Friday 24 November 2017

How to mourn and grieve a house

Hellebore Lenten Rose - bring a new flowering plant with you to your new home
Hellebore Lenten Rose - bring a new flowering plant with you to your new home
Mark Keenan

Mark Keenan

Is it possible to grieve for the loss of a house? Not only is it possible, but for some of us it might be a necessary exercise - in the same way that mourning the loss of a close family member or friend helps to bring closure.

I get attached to places so, personally, I have mourned three houses. All were characters to me in their own right - built vessels of treasured memories.

The first was my childhood home - a small Edwardian cottage which my family had outgrown. We traded up when I was 11. It had a huge back garden and because the cottage was on a main road, my brother, sister and our dogs spent most of our afternoons in it exploring, climbing, digging tunnels (we never finished any) and building tree houses. Even the dogs grieved its loss - one of them kept leaving the new place and turning up again at the old house two miles away.

Years later, it came back to market and I viewed it with a notion of buying it back, but the bidding ran too high. The huge rear garden we loved signed its death warrant when a developer outbid all. The house was knocked and a block of apartments constructed in its stead. I asked the developer if I could watch its demolition. He agreed but, suspicious of my motives, mislead me on the schedule.

I arrived to see a departing dumper truck of wallpaper-covered rubble pulling out. I fished out a matchbox sized chunk as a keepsake. Today a concrete gape - the entrance to the underground car park - marks the spot where our rose-covered cottage stood.

The next house I mourned was my grandparents' big old red-brick pile in the south central city. As kids, we were there three days a week and almost always through school holidays. This was a five-bedroom affair, with myriad nooks and crannies and a garden in which we played soccer, pitch and putt, and cricket while pausing to gorge on the fruit growing there.

In the end, after they passed, and with its big house furniture gone to auction or divided out, it was a bereft shell of its former self. Happily, a young family bought it and restored it with love.

My third mourned abode was my own first purchase made in my 20s - a run-down 1940s terrace. This was bought beside a river in an area I truly loved. I could pick up a rod at the door arriving home from work and be fishing within minutes. I restored it myself and later traded up. This was my party house. To this day, I regret the trade up and wish I'd hired an architect to extend it creatively.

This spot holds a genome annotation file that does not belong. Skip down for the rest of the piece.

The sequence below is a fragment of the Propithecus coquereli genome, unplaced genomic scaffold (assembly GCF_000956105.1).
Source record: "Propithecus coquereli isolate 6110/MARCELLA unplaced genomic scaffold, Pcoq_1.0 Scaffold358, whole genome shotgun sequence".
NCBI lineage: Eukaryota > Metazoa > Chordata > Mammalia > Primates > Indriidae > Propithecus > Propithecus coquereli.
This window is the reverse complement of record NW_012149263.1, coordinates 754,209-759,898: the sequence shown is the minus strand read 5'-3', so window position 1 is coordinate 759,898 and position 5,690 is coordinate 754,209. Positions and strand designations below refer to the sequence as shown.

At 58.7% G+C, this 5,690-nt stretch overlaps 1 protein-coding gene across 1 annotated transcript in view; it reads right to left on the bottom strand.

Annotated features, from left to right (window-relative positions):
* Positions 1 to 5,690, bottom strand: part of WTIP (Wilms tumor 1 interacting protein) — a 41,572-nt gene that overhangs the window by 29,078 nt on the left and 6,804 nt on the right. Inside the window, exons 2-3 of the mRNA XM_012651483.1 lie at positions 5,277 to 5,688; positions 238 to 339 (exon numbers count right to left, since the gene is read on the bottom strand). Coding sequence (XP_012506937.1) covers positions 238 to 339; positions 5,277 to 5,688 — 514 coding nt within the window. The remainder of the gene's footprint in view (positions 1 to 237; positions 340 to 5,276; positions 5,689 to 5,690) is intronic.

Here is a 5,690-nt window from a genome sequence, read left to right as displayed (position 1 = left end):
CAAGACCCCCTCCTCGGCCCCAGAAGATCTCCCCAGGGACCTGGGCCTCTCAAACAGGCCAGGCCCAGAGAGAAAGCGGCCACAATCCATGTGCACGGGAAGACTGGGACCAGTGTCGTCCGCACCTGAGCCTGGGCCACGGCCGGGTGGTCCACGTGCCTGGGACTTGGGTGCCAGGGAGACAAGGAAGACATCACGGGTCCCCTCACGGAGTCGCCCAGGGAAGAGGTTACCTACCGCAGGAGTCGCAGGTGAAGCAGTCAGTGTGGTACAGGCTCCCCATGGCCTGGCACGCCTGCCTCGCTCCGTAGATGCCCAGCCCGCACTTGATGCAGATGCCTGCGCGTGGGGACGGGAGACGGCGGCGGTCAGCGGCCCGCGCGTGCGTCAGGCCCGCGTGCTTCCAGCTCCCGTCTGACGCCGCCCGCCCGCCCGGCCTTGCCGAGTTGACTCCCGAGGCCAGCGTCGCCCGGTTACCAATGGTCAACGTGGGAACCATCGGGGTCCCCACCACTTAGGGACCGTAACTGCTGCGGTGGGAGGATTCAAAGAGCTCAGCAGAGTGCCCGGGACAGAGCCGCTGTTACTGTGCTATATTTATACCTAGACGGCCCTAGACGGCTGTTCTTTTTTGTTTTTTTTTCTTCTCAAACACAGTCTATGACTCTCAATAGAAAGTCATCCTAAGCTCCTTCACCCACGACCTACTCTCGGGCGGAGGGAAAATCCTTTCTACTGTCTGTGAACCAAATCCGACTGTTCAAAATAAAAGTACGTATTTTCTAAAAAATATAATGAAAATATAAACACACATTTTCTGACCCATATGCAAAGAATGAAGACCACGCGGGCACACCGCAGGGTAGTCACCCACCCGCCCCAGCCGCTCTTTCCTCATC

Each is still a remembered character to me for its own unique palette of smells, tastes, textures and soundtracks. Each wrenched me deep to close the door that very last time. The necessary end of a close relationship. We will all lose at least one house we love for a range of reasons - trade up, bereavement, marital split, change of job to elsewhere, repossession or forced trade down by the bank. The loss, however, is rarely dealt with in a tangible fashion. Children in particular can be hard hit by a move, especially if its the only home they've known. For those selling because of a death it can feel like losing their departed loved one's last essence on earth.

Some can move without fuss but for the rest of us house grievers, here are some collated tips from various posters online who listed their own ways of coming to terms with their home's loss:

* make a 'house' album - snap the front, the back, the garden, the rooms. Get yourself and the family in the pictures. You'll regret later on if you don't;

* have a 'last supper' - some said a last big commemorative family meal eaten under that roof and salted with reminiscences helped bring a more palatable close;

*don't bring the 'clear-out' with you - weed out what you don't need to bin or give it away before you go. This is cathartic. It helps make the move real (many mentally dodge leaving a house). It avoids having to sift painful residues in your next abode;

* do bring some of its nicer bits - take roses or flowering plants from its garden to your new home and replant them there. Reset a key interiors piece in the same place (e.g. a mantel clock) so that the spirit of the old place moves with you;

* realise that children need to say goodbye for longer - to school and friends. Try to return regularly so they can see them. Enable them to break their life-long links gradually as they rebuild new ones;

* don't let 'move out day' be a shock ­- you know its coming so plan for it and be ready mentally and to physically to go.

* it's OK to shed a tear - most of us will, given that so many of our precious memories are cemented into those walls;

* houses renew - its comforting to realise that yours will likely see some new children raised happily within its walls;

* get stuck into sorting your new home - what "they" say is normally true - so when one door closes in life...

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